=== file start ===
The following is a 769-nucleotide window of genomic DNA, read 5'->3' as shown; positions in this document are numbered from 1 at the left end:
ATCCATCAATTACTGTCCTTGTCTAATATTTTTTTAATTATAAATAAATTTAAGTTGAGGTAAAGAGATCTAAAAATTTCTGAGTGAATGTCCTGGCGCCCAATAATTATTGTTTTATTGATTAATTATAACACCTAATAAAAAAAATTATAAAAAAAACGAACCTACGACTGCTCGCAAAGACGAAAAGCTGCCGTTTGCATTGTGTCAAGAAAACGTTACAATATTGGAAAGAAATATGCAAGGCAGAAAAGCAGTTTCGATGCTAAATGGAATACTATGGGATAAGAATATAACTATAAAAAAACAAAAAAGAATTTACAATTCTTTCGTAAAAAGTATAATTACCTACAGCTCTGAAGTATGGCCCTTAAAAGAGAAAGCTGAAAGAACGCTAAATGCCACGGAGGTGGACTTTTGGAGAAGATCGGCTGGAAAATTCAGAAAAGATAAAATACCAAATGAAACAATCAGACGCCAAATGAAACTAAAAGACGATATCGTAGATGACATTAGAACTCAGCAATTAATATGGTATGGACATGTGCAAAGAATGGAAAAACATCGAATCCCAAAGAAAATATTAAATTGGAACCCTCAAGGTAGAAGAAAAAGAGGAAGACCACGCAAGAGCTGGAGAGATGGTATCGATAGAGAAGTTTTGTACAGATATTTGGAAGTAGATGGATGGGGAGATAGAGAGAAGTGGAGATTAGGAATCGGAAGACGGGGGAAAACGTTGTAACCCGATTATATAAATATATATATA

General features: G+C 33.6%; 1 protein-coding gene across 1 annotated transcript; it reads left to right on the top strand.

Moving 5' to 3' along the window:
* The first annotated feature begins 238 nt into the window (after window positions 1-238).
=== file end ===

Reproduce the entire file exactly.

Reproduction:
The following is a 769-nucleotide window of genomic DNA, read 5'->3' as shown; positions in this document are numbered from 1 at the left end:
ATCCATCAATTACTGTCCTTGTCTAATATTTTTTTAATTATAAATAAATTTAAGTTGAGGTAAAGAGATCTAAAAATTTCTGAGTGAATGTCCTGGCGCCCAATAATTATTGTTTTATTGATTAATTATAACACCTAATAAAAAAAATTATAAAAAAAACGAACCTACGACTGCTCGCAAAGACGAAAAGCTGCCGTTTGCATTGTGTCAAGAAAACGTTACAATATTGGAAAGAAATATGCAAGGCAGAAAAGCAGTTTCGATGCTAAATGGAATACTATGGGATAAGAATATAACTATAAAAAAACAAAAAAGAATTTACAATTCTTTCGTAAAAAGTATAATTACCTACAGCTCTGAAGTATGGCCCTTAAAAGAGAAAGCTGAAAGAACGCTAAATGCCACGGAGGTGGACTTTTGGAGAAGATCGGCTGGAAAATTCAGAAAAGATAAAATACCAAATGAAACAATCAGACGCCAAATGAAACTAAAAGACGATATCGTAGATGACATTAGAACTCAGCAATTAATATGGTATGGACATGTGCAAAGAATGGAAAAACATCGAATCCCAAAGAAAATATTAAATTGGAACCCTCAAGGTAGAAGAAAAAGAGGAAGACCACGCAAGAGCTGGAGAGATGGTATCGATAGAGAAGTTTTGTACAGATATTTGGAAGTAGATGGATGGGGAGATAGAGAGAAGTGGAGATTAGGAATCGGAAGACGGGGGAAAACGTTGTAACCCGATTATATAAATATATATATA

General features: G+C 33.6%; 1 protein-coding gene across 1 annotated transcript; it reads left to right on the top strand.

Moving 5' to 3' along the window:
* The first annotated feature begins 238 nt into the window (after window positions 1-238).